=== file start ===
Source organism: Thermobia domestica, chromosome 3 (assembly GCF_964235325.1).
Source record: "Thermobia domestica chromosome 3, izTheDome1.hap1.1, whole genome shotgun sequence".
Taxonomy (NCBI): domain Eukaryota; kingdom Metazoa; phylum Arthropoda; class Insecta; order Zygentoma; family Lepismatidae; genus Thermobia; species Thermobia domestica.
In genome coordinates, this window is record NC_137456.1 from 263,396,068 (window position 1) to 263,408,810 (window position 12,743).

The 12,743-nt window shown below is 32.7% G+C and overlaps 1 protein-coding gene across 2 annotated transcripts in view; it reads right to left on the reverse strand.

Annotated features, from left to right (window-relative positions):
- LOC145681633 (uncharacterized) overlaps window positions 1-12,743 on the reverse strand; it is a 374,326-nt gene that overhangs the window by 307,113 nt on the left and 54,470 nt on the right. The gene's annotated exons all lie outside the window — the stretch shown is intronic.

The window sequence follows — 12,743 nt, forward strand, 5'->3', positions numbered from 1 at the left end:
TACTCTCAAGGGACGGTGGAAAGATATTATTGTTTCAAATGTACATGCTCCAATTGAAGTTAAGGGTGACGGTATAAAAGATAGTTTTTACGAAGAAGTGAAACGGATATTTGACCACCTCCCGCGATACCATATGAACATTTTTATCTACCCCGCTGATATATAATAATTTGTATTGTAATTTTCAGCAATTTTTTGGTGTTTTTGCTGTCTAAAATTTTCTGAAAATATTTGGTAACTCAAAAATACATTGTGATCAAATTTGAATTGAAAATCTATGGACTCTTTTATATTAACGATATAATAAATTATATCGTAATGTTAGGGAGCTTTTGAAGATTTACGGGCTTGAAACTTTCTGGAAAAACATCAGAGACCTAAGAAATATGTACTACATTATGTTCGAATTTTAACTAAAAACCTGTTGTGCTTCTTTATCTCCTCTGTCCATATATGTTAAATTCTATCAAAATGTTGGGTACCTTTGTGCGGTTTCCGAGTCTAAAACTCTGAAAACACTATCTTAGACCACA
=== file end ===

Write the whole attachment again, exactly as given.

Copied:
Source organism: Thermobia domestica, chromosome 3 (assembly GCF_964235325.1).
Source record: "Thermobia domestica chromosome 3, izTheDome1.hap1.1, whole genome shotgun sequence".
Taxonomy (NCBI): domain Eukaryota; kingdom Metazoa; phylum Arthropoda; class Insecta; order Zygentoma; family Lepismatidae; genus Thermobia; species Thermobia domestica.
In genome coordinates, this window is record NC_137456.1 from 263,396,068 (window position 1) to 263,408,810 (window position 12,743).

The 12,743-nt window shown below is 32.7% G+C and overlaps 1 protein-coding gene across 2 annotated transcripts in view; it reads right to left on the reverse strand.

Annotated features, from left to right (window-relative positions):
- LOC145681633 (uncharacterized) overlaps window positions 1-12,743 on the reverse strand; it is a 374,326-nt gene that overhangs the window by 307,113 nt on the left and 54,470 nt on the right. The gene's annotated exons all lie outside the window — the stretch shown is intronic.

The window sequence follows — 12,743 nt, forward strand, 5'->3', positions numbered from 1 at the left end:
TACTCTCAAGGGACGGTGGAAAGATATTATTGTTTCAAATGTACATGCTCCAATTGAAGTTAAGGGTGACGGTATAAAAGATAGTTTTTACGAAGAAGTGAAACGGATATTTGACCACCTCCCGCGATACCATATGAACATTTTTATCTACCCCGCTGATATATAATAATTTGTATTGTAATTTTCAGCAATTTTTTGGTGTTTTTGCTGTCTAAAATTTTCTGAAAATATTTGGTAACTCAAAAATACATTGTGATCAAATTTGAATTGAAAATCTATGGACTCTTTTATATTAACGATATAATAAATTATATCGTAATGTTAGGGAGCTTTTGAAGATTTACGGGCTTGAAACTTTCTGGAAAAACATCAGAGACCTAAGAAATATGTACTACATTATGTTCGAATTTTAACTAAAAACCTGTTGTGCTTCTTTATCTCCTCTGTCCATATATGTTAAATTCTATCAAAATGTTGGGTACCTTTGTGCGGTTTCCGAGTCTAAAACTCTGAAAACACTATCTTAGACCACA